Though titles aren’t needed to be a hero, often those that possess formal authority are, by default, heroes to others. As a manager, it’s important to understand that you are a hero to your organization because of your title – people are watching what you do, changing their behavior to fit your expectations, and modeling your actions. Because of this, managers have a great responsibility to live up to their role by acting with integrity. A theme in the first Spiderman movie suggests “with great power comes great responsibility” (Raimi, 2002). As a manager, with a formal title comes the expectation that you will act ethically and in accordance with what the organization cares about.
In the Disney animated film, “Hercules” (Musker & Clements, 1997), characters lament the lack of heroes and, to amend this, Hercules trains to become a champion that people need and look up to. Surprisingly, the way that organizations develop heroes in the workplace is actually similar to how Hercules emerges as a hero. In addition to telling stories about heroes, organizations provide training and development programs to high-potential individuals so that they can learn about their strengths, weaknesses and how to best influence within a specific context. Business degrees (such as the Master of Science in Management: Operational Excellence at SVC) are another way in which organizations develop “heroes” by sending employees to formal academic programs.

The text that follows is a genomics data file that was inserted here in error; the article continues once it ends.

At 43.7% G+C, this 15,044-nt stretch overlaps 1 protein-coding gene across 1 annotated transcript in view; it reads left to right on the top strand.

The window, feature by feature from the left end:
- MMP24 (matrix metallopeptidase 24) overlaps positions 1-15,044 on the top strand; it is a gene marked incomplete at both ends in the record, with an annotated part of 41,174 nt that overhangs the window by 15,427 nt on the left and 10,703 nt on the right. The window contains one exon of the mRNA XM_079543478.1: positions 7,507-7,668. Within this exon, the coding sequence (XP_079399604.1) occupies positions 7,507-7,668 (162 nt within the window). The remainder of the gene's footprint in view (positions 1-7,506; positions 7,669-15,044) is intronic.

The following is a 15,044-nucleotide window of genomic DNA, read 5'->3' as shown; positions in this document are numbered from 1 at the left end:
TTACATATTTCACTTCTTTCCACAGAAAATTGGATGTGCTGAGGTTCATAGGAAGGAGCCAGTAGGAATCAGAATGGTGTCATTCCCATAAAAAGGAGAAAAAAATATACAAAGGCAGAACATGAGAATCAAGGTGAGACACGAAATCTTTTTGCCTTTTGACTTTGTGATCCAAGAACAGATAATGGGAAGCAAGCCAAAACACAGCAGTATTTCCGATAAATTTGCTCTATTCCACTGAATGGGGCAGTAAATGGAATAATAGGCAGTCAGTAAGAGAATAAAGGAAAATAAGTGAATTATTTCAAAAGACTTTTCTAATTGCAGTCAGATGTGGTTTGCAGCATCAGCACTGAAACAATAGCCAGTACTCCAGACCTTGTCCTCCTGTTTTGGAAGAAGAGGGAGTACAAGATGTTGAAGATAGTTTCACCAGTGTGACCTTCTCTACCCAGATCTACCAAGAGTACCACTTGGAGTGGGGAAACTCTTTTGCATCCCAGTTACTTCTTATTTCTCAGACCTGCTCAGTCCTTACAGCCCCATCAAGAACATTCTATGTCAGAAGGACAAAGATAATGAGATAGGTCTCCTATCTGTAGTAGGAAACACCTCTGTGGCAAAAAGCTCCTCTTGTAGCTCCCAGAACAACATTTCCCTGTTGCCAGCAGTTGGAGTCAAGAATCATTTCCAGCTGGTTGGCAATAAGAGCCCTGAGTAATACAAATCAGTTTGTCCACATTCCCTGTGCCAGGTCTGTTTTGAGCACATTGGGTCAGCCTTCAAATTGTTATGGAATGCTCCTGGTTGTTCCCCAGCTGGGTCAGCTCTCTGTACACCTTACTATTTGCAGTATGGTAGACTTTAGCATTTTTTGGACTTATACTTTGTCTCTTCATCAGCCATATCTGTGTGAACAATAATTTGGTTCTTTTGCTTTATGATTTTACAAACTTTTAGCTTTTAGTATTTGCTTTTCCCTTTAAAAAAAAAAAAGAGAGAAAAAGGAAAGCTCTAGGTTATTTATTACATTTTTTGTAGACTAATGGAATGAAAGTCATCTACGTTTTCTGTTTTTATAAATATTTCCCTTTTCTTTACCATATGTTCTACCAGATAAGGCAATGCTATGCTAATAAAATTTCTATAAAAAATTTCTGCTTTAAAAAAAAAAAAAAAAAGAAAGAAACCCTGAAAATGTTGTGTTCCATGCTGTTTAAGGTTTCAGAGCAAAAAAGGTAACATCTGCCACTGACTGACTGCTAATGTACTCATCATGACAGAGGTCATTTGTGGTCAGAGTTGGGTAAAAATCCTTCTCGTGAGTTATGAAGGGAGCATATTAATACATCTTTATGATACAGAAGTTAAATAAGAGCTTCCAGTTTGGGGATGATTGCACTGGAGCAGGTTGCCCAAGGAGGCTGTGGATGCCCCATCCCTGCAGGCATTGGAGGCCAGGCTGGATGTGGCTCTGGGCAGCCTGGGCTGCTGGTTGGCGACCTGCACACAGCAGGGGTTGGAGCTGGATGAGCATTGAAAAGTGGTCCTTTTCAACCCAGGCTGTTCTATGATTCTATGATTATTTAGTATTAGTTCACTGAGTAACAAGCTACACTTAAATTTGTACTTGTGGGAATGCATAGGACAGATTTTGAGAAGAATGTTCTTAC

Many business programs instruct students by providing them with role models (i.e. heroes). As Wilkens (2011) notes, from a “virtue ethics” viewpoint, people can learn to act ethically by crafting their behavior to be like that of a positive role model. In my undergraduate Organizational Behavior class, students write a paper where they pick a business decision and analyze whether or not it was ethical by viewing the choice through the context of several frameworks. The purpose is to get students to thinkmore deliberately through the decisions that they themselves will make when they are business leaders.
This approach is also leveraged in many business master’s degrees where students are presented with case studies to analyze what was positive or negative about a business leader’s decisions. Such cases provide students with role models or organizational heroes that they assess to (hopefully) adopt positive behaviors and practices of the leader. Similarly, students hopefully avoid the negative behaviors in their own practices by viewing undesirable actions as cautionary tales.
So, do you feel that heroes are important? Who are your heroes? Is there anyone you look up to and use as a role model in your workplace? I love to hear from you! Write me below, email me at firstname.lastname@example.org, or connect with me on social media (www.facebook.com/urickmj and www.linkedin.com/pub/michael-urick/a3/775/5b/).
Michael J. Urick, MBA, MS, PhD
Deal, T. E. & Kennedy, A. A. 2000. Corporate Cultures: The Rites and Rituals of Corporate Life. 2nd Edition. Basic Books: New York, NY.
Musker, J. & Clements, R. 1997. Hercules. Walt Disney Pictures.
Nolan, C. 2008. The Dark Knight. Warner Bros. Pictures.
Raimi, S. 2002. Spider-man. Columbia Pictures.
Kouzes, J. M. & Posner, B. Z. 2007. The Leadership Challenge. 4th Edition. Jossey-Bass: San Francisco, CA.
Wilkens, S. 2011. Beyond Bumper Sticker Ethics: An Introduction to Theories of Right and Wrong. 2nd Edition. InterVarsity Press: Dowenrs Grove, IL.